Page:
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Enemies

I’m going to get all mystical on you for a minute: I talk to Yeshua sometimes.

It usually happens when my hippie punk-rock faith community has a communion service—I take my wine-soaked hunk of bread, find an out of the way corner, close my eyes, and visualize entering a room to sit and sup at his side. This may sound strange, but I hope it’ll be relevant to human experience whether you believe in talking to Yeshua or not.

Mostly I talk and Yeshua listens. That’s because I try not to put words into his mouth, or simply imagine him quoting a convenient scripture. If I’m going to hear a message in words from Yeshua, it’s important to me that it be his words and not my projection. So, because I’ve still got a lot of mental clutter that interferes with my listening, the conversations are pretty one-sided, and I’m OK with that. Usually I feel Yeshua’s responses to my venting or questions in nonverbal ways, like a loving look, or a physical embrace.

But a few weeks ago I DID hear him, quite distinctly. I had, as usual, laid a problem at his feet: “I feel such a strong urge to fight battles. I want to stand against oppression and injustice, but mostly I just end up hurting those I love. Surely there must be a place for my warrior’s heart?”

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The Dreaming Crucible: I Will Not Abandon You.

Its time for another installment of The Dreaming Crucible online edition! The Crucible is my storytelling game about young people working through their pain in a deadly Faerie quest. It’s available on Etsy.com or the Indie RPGS Un-store as a handmade book (see the above link), but the text itself is available under a Creative Commons Attribution Share-Alike license. And so I’m releasing it in sections, first here on my blog, and soon to be compiled into a Wiki.

Last time I talked about the game’s narrative Principles of Play, but today I’m going to delve into an even more basic principle that embodies the Crucible’s underlying philosophy.

The Dreaming Crucible is a game about teenagers and children coping with trauma and heartache. This can take a relatively mild form, or it can delve into the darkest corners of alienation and abuse. Furthermore, a happy ending is possible but not assured. Are you willing to risk that? How far are you willing to go in depicting a child suffering? How young a protagonist are you comfortable with portraying in such excruciating circumstances? These are important questions to answer as a group.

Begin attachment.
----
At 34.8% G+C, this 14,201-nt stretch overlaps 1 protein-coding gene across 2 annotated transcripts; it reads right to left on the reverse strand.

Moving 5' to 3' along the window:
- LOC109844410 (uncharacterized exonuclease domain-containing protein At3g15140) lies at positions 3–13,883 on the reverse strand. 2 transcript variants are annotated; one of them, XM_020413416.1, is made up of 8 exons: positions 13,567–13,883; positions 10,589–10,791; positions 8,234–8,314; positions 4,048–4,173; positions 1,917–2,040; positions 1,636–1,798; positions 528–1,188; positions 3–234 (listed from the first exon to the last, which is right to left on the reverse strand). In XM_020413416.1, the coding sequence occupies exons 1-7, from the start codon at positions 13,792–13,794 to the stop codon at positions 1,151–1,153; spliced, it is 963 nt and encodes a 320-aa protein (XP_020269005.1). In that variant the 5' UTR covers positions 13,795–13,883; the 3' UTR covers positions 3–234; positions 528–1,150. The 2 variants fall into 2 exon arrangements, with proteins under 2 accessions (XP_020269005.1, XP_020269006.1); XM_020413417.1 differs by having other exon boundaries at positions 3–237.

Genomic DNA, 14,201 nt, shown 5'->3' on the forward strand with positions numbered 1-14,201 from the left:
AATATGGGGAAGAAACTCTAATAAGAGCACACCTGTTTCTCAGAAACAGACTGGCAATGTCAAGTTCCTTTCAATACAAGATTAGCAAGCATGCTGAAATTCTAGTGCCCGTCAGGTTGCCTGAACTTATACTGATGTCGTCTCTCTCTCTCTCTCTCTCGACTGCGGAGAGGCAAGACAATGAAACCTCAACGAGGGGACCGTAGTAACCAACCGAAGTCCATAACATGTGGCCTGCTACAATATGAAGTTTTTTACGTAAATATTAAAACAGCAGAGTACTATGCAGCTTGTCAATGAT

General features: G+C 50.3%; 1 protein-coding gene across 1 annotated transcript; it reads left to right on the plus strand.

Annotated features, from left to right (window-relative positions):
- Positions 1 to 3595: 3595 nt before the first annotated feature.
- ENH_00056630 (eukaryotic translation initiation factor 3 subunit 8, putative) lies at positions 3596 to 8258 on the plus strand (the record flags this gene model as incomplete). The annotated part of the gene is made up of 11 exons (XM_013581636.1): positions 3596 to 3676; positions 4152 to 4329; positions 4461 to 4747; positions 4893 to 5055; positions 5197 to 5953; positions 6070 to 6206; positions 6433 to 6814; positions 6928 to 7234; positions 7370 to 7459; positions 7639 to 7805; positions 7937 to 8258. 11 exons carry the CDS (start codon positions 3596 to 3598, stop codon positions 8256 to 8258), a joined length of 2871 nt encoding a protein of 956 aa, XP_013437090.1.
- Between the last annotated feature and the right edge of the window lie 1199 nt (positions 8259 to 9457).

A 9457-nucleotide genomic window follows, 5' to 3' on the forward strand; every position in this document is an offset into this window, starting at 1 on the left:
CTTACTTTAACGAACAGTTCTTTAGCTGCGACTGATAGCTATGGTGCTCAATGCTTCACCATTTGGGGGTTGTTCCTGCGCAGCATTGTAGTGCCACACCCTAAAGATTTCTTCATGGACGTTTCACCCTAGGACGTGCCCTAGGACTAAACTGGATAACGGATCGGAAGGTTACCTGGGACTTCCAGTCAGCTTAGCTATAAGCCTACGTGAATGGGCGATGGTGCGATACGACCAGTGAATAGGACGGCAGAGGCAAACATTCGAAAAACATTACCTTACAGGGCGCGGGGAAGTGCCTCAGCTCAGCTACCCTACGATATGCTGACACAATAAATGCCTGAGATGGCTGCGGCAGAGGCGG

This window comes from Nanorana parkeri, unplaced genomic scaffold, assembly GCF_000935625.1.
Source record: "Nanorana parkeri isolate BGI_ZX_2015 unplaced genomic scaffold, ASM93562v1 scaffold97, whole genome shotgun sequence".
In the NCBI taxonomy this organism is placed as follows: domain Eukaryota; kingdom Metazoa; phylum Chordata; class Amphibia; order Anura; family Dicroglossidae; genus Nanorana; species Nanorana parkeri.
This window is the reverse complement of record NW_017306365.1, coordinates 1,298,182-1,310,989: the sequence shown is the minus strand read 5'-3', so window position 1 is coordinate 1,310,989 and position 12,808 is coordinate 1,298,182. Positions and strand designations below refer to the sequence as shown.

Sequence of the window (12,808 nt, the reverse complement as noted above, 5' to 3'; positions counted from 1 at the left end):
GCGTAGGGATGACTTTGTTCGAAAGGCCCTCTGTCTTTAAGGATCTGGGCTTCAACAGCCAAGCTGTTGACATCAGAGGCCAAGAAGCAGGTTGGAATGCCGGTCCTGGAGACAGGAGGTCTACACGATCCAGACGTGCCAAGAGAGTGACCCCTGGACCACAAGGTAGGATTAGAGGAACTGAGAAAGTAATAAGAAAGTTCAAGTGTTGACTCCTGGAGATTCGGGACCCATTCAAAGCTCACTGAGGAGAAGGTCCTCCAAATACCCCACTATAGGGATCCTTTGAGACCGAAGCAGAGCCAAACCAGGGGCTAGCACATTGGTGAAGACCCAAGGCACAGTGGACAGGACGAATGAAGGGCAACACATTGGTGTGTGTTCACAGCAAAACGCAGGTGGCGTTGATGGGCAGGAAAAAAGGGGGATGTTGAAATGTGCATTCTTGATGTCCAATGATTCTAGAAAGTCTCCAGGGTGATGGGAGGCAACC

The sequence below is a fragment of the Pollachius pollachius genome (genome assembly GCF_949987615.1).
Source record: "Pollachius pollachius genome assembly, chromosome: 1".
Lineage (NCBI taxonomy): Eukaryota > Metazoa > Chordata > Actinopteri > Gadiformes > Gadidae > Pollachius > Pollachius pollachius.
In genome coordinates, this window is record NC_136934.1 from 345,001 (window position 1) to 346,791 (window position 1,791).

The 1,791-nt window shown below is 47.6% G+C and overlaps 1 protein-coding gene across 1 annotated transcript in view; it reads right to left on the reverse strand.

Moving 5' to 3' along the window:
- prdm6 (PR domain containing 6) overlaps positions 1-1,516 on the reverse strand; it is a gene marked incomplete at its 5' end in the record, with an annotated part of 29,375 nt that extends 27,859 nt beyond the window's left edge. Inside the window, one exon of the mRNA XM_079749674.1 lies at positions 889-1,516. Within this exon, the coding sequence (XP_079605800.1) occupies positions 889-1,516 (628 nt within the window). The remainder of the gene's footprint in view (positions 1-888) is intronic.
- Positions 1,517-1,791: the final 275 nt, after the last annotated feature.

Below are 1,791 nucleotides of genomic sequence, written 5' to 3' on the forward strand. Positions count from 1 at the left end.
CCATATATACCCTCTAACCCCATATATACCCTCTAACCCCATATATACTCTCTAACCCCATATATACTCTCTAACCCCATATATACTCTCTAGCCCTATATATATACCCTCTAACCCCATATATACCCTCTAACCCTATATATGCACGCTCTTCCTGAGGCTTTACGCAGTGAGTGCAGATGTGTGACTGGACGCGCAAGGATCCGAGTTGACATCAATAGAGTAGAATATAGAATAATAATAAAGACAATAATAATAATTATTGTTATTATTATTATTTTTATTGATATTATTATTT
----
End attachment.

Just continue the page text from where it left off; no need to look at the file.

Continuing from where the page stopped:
The Dreaming Crucible is not safe. My hope is that you will enter into a relationship with the game and with your fellow players, such that you will go to the dangerous places together in mutual bravery and trust. Game designer Meguey Baker has coined this distinction as Nobody Gets Hurt vs. I Will Not Abandon You.

She says, “I as a player expect to get my buttons pushed, and I will not abandon you, my fellow players, when that happens. I will remain present and engaged and play through the issue. I as a player expect to push buttons, and I will not abandon you, my fellow players, when you react. I will remain present and engaged as you play through the issue.”

I Will Not Abandon You is the default mode of Dreaming Crucible play.

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On Shoulders

On Story-Games.com, Tazio Bettin (Suna) has been asking how one copes with “standing on the shoulders of giants” in game design; that is, feeling like everything you might design has been done before, and possibly done better than you could hope to do yourself. This is an issue that’s always been close to my heart as an aspiring creator of art in any form. it’s easy to become intimidated by all the brilliant and inspiring works that have proliferated throughout history. And the more you love art, the more you’re likely to be overawed by that brilliance.

One of the things I cherish about roleplaying and storyjamming is the affirmation of the concept that everyone is an artist. Everyone has a unique voice that can gain expression in any number of artistic forms–storytelling, painting, poetry, you name it! Every person has precious gifts to share

I truly believe this. And yet Tazio’s question lingers: in the presence of greatness, how does one muster the drive to create at all? How do you shake the feeling that all the ground has been covered, or that you can never measure up?